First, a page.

Report on - 1998 99 Travel Claims Audit

Report on - 1998 99 Travel Claims Audit

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File No.: 3944Report on – 1998/99 Travel Claims AuditMinistry for Children and FamiliesDistribution:Deputy Minister S. Manson SingerExecutive Financial Officer andAssistant Deputy MinisterManagement Services Division L. FosterSenior Financial Officer G. NuttallDirectorProgram and Management Audits M. ShintoInternal Audit BranchMinistry of Finance and Corporate RelationsOffice of the Comptroller GeneralJune 2000Table of ContentsSection Page No.Executive Summary...................................................................................1Detailed Comments and Conclusions......................................................21.0 Significant Issues for Management Attention ........................................ 22.0 Non-compliance with Policy..................................................................... 53.0 Other........................................................................................................... 7Executive SummaryWe have completed our audit of a sample of employees’ travelclaims for the 1998/99 fiscal year. The purpose of the audit was toassess the reasonableness and appropriateness of employee travelcosts, and to report on the degree of compliance with governmentand ministry travel policies and procedures.In total, we reviewed travel claims of 17 employees, over a four-month period. Our sample included 13 employees whose annualcosts exceeded $20,000, and four employees whose travel coststotalled ...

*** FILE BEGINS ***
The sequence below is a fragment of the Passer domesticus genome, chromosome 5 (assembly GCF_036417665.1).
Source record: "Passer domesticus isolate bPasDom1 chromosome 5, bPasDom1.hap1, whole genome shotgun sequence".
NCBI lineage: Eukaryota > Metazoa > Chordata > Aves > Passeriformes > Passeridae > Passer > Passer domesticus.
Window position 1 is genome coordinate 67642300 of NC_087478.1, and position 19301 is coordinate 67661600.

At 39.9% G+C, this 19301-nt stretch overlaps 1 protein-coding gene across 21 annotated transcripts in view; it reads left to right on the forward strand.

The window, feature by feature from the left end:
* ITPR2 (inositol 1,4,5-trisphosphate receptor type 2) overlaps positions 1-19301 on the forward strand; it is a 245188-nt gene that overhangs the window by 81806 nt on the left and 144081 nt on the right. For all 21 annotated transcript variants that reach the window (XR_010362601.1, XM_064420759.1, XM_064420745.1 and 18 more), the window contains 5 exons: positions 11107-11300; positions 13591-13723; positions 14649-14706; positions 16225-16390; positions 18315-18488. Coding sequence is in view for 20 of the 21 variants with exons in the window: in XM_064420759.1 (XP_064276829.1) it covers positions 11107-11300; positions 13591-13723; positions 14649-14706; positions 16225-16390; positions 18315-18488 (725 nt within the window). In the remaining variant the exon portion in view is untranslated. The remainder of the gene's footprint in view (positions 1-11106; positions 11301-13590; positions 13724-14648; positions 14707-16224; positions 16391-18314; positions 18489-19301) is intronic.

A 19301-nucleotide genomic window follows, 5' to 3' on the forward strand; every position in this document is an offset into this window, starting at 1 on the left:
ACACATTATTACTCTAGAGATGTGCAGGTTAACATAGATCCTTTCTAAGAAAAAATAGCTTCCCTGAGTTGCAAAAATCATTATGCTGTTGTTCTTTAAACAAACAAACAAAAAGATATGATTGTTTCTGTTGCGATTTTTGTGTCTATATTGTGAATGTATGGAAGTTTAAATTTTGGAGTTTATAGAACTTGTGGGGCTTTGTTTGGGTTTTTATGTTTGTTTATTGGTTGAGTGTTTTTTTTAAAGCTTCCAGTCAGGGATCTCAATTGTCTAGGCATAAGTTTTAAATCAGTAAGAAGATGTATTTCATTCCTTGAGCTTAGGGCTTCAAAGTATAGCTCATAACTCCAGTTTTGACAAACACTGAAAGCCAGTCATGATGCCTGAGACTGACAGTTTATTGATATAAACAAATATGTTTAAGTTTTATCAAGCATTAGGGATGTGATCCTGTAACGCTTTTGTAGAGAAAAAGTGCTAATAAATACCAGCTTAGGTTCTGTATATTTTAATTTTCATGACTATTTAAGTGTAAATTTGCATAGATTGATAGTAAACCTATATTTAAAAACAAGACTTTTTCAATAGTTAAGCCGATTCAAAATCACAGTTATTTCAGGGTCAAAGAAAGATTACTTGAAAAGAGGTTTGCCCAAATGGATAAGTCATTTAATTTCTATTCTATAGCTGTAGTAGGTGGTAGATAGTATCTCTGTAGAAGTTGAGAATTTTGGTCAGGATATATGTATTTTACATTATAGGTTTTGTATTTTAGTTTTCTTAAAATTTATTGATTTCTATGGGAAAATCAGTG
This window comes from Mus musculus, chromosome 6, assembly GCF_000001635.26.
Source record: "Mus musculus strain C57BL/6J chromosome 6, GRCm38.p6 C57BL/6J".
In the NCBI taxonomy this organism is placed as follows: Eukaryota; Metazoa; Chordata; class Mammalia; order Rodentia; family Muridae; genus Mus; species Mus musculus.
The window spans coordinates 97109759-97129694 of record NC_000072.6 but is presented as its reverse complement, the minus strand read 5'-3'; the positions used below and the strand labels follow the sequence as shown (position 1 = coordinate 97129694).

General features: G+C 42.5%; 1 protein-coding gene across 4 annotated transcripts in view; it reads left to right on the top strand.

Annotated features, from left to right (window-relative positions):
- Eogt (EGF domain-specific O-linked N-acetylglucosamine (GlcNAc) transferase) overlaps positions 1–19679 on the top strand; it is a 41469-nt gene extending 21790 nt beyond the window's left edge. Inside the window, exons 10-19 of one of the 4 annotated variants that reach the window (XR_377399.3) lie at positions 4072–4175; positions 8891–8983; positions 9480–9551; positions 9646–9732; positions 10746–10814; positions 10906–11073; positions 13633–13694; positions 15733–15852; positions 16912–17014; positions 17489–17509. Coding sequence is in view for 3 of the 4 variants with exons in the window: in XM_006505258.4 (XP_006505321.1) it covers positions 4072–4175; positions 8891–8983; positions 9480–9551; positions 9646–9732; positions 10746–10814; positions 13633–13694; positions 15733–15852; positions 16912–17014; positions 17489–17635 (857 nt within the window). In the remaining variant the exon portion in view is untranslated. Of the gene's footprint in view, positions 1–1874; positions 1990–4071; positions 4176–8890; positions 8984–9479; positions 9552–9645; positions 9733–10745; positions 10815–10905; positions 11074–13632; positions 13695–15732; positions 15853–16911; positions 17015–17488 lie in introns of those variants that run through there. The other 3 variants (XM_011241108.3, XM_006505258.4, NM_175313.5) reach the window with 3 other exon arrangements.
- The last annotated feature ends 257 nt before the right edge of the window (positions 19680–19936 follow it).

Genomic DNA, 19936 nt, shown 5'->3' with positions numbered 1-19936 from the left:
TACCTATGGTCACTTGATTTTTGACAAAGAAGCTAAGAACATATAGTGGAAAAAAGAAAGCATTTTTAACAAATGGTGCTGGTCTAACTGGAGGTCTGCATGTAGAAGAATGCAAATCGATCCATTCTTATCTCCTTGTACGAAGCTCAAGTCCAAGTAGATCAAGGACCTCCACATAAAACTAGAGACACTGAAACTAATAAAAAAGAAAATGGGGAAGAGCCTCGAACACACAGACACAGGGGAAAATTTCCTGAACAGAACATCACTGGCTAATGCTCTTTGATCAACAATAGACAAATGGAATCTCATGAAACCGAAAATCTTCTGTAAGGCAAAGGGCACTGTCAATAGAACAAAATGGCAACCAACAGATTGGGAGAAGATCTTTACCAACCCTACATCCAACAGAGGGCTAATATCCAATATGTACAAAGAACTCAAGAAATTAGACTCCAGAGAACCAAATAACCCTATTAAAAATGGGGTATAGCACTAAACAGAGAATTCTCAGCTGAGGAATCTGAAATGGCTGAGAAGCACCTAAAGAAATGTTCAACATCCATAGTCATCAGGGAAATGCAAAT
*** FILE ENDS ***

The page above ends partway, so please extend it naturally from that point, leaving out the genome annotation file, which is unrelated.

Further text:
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Senior Financial Officer
File No.: 3944
Internal Audit Branch Ministry of Finance and Corporate Relations Office of the Comptroller General
June 2000
Director Program and Management Audits
Executive Financial Officer and Assistant Deputy Minister Management Services Division
M. Shint
S. Manson Singe
Report on – 1998/99 Travel Claims Audit
Ministry for Children and Families
L. Foste
Deputy Minister
G. Nuttall
Distribution:
Table of Contents Section
Page No.
Executive Summary ................................................................................... 1
Detailed Comments and Conclusions...................................................... 2
1.0
2.0
3.0
Significant Issues for Management Attention ........................................ 2
Non-compliance with Policy..................................................................... 5